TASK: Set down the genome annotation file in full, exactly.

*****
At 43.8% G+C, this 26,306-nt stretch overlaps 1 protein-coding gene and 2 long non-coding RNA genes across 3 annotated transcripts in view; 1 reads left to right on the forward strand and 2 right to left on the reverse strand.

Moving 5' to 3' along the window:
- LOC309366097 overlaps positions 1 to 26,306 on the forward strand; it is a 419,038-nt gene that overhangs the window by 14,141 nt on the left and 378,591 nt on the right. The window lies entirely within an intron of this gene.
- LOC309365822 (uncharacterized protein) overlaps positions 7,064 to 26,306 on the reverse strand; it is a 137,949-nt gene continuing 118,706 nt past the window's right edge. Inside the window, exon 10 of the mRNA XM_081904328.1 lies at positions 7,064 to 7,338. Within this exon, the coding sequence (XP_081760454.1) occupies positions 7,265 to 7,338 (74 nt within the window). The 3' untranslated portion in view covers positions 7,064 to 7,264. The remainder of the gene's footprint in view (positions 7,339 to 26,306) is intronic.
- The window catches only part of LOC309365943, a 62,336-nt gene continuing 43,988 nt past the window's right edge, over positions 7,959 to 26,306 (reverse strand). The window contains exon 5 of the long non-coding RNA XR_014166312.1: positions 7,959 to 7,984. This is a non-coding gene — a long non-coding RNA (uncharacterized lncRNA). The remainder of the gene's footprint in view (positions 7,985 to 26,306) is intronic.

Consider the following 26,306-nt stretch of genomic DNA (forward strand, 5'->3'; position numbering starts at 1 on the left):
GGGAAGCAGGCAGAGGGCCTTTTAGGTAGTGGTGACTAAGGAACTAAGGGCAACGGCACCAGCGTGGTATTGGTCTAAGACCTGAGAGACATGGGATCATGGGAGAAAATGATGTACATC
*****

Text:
At 43.8% G+C, this 26,306-nt stretch overlaps 1 protein-coding gene and 2 long non-coding RNA genes across 3 annotated transcripts in view; 1 reads left to right on the forward strand and 2 right to left on the reverse strand.

Moving 5' to 3' along the window:
- LOC309366097 overlaps positions 1 to 26,306 on the forward strand; it is a 419,038-nt gene that overhangs the window by 14,141 nt on the left and 378,591 nt on the right. The window lies entirely within an intron of this gene.
- LOC309365822 (uncharacterized protein) overlaps positions 7,064 to 26,306 on the reverse strand; it is a 137,949-nt gene continuing 118,706 nt past the window's right edge. Inside the window, exon 10 of the mRNA XM_081904328.1 lies at positions 7,064 to 7,338. Within this exon, the coding sequence (XP_081760454.1) occupies positions 7,265 to 7,338 (74 nt within the window). The 3' untranslated portion in view covers positions 7,064 to 7,264. The remainder of the gene's footprint in view (positions 7,339 to 26,306) is intronic.
- The window catches only part of LOC309365943, a 62,336-nt gene continuing 43,988 nt past the window's right edge, over positions 7,959 to 26,306 (reverse strand). The window contains exon 5 of the long non-coding RNA XR_014166312.1: positions 7,959 to 7,984. This is a non-coding gene — a long non-coding RNA (uncharacterized lncRNA). The remainder of the gene's footprint in view (positions 7,985 to 26,306) is intronic.

Consider the following 26,306-nt stretch of genomic DNA (forward strand, 5'->3'; position numbering starts at 1 on the left):
GGGAAGCAGGCAGAGGGCCTTTTAGGTAGTGGTGACTAAGGAACTAAGGGCAACGGCACCAGCGTGGTATTGGTCTAAGACCTGAGAGACATGGGATCATGGGAGAAAATGATGTACATC